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NBTA Opposes French Second Language Learning Acceleration

By Tim Herd Oct 24, 2022 | 6:30 AM

CDC / Unsplash

The New Brunswick Teachers’ Association (NBTA) says it opposes accelerating changes to French second language learning.

The opposition from the association’s board of directors comes as the Higgs government prepares a new French program for all anglophone students as early as September 2023.

“Such a decision is contrary to the advice cited in the Report on Second Language Learning,” reads a release from NBTA.

“It is imperative that decisions be made in the best interests of all students, address pre-existing classroom composition challenges, and acknowledge the strain that current teacher shortages are placing on the system.”

The association believes a 2023 implementation would further aggravate situations within the system.

The association also mentioned in its release that until now, it has participated in good faith in the formal French consultations currently being conducted.

However, NBTA said it has lost its trust in the process and mentioned that the process had been broken.

“The Association will no longer be engaging in the formal consultation process until such time a mutual collaborative consultation process is in place,” said the release.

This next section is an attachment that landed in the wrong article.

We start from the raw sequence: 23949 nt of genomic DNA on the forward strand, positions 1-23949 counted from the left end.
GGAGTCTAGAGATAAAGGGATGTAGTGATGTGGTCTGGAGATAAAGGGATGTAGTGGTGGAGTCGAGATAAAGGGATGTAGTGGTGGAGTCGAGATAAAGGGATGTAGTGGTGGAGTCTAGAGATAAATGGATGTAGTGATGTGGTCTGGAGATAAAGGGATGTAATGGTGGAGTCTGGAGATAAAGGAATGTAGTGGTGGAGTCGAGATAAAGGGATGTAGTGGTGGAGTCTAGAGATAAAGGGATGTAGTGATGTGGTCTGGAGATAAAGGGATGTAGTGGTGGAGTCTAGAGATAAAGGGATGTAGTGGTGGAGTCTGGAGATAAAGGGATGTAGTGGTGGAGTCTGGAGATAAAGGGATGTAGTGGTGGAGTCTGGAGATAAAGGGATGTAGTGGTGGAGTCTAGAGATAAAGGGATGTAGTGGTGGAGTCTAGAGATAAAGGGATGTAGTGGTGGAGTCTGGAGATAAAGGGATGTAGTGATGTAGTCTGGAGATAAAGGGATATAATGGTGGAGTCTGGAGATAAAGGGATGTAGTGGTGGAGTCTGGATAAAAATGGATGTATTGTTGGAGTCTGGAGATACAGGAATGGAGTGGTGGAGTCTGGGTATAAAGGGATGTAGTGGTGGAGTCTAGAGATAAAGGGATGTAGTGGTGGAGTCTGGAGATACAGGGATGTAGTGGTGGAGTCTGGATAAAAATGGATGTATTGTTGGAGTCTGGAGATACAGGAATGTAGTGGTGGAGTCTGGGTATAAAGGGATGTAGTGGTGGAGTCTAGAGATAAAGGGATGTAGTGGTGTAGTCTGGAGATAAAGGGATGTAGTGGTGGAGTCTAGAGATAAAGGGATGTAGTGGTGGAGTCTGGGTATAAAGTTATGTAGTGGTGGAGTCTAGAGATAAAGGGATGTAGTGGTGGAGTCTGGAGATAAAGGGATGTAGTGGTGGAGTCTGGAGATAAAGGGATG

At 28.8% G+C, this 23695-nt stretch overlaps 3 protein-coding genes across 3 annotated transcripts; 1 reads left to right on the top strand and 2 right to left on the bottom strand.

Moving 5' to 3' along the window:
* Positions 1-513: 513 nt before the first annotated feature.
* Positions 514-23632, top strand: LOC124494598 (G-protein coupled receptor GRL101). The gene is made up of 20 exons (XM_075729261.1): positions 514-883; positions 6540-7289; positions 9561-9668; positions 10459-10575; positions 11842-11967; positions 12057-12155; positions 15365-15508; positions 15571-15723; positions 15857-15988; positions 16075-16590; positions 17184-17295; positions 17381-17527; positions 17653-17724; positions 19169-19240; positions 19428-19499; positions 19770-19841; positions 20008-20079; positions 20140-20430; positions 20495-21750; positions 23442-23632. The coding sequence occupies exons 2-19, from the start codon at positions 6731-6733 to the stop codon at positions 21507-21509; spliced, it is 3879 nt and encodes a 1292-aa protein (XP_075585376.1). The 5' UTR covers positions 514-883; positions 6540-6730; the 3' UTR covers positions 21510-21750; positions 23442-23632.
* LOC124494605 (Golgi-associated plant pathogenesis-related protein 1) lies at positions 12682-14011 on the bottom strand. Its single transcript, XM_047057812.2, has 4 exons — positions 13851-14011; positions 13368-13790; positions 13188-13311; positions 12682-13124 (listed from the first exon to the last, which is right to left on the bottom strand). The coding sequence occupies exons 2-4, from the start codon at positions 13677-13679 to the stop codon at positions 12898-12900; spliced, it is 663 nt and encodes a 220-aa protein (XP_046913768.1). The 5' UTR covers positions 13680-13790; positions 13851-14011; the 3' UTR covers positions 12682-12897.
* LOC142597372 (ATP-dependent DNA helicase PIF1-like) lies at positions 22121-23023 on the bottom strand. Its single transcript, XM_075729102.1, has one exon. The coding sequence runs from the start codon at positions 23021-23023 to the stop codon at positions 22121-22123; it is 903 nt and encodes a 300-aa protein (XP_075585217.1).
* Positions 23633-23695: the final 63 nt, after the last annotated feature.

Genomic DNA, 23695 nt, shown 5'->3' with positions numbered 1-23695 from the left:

The issue of French second language learning was thrust back into the spotlight following a scathing resignation letter from former education minister Dominic Cardy earlier this month.

Cardy — who was later removed from the Progressive Conservative caucus — wrote that the premier had pressured the department to “abolish French immersion by September 2023.”

Bill Hogan, who was named the new education minister later the same day, said that information is incorrect.

“There’s no plans to scrap everything and move on to something new,” Hogan told reporters last week following an event in Saint John.

“Any children currently enrolled in immersion will continue through that program through Grade 12 if they choose to stay with it.”

Hogan said the department is developing a new French program that is “more comprehensive and will meet the needs that we have.”

According to the minister, a couple of pilot projects are currently underway. The department expects to choose one in the next three months or so.

“We want to ensure all students are functionally bilingual and can carry on a conversation in French,” said Hogan.

With files from Brad Perry


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